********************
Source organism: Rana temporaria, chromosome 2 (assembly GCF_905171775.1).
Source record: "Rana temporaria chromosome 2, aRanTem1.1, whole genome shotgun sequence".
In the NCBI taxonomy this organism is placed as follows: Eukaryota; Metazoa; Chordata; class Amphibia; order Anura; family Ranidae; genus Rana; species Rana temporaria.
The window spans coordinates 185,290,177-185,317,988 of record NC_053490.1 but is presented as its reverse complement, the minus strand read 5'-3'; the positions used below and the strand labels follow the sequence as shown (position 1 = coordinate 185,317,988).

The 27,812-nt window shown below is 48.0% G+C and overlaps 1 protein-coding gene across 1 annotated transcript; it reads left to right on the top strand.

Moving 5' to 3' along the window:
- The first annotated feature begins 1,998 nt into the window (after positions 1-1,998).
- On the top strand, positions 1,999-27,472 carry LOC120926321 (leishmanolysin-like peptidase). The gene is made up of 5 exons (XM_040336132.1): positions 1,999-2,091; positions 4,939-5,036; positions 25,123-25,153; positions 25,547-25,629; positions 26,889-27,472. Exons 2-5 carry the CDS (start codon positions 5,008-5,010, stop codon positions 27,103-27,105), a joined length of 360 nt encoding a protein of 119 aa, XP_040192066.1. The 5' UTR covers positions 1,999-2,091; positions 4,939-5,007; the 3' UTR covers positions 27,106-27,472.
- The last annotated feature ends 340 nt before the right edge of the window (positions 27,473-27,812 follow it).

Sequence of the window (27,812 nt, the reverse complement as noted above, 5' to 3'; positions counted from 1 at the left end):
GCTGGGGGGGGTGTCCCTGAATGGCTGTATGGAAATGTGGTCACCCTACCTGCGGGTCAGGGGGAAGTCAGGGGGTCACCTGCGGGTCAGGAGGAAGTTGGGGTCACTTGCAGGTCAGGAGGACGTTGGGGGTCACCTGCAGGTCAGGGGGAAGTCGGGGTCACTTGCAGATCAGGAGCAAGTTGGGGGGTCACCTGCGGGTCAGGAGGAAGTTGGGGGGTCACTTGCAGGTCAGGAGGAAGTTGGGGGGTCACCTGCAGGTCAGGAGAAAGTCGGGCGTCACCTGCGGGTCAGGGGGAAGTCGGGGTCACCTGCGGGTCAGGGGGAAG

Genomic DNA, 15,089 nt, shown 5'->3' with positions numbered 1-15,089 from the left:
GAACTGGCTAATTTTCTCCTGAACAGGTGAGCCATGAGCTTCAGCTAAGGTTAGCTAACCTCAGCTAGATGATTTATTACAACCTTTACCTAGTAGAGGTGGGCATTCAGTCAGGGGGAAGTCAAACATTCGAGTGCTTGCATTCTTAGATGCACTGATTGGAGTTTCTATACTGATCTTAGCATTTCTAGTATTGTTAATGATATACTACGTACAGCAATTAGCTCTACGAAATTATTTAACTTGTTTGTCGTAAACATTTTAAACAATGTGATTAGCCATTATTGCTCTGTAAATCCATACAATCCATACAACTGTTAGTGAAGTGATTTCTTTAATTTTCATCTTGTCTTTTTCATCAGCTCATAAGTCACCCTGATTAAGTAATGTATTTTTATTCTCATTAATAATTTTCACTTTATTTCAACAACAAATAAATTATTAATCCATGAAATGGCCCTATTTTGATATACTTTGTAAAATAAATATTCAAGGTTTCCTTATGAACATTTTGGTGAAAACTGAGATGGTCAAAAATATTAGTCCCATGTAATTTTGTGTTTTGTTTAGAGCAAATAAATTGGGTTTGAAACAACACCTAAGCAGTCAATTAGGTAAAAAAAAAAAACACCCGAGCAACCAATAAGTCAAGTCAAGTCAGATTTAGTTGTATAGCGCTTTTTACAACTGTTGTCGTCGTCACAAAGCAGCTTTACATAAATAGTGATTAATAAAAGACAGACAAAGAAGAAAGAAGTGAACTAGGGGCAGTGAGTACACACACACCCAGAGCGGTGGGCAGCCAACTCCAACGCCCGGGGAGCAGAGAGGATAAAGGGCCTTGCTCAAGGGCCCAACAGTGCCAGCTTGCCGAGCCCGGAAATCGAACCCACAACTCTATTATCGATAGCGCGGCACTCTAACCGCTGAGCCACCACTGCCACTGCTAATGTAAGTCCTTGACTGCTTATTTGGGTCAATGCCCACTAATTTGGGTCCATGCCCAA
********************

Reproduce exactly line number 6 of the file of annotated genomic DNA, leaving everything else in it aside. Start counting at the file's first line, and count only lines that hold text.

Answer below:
Moving 5' to 3' along the window: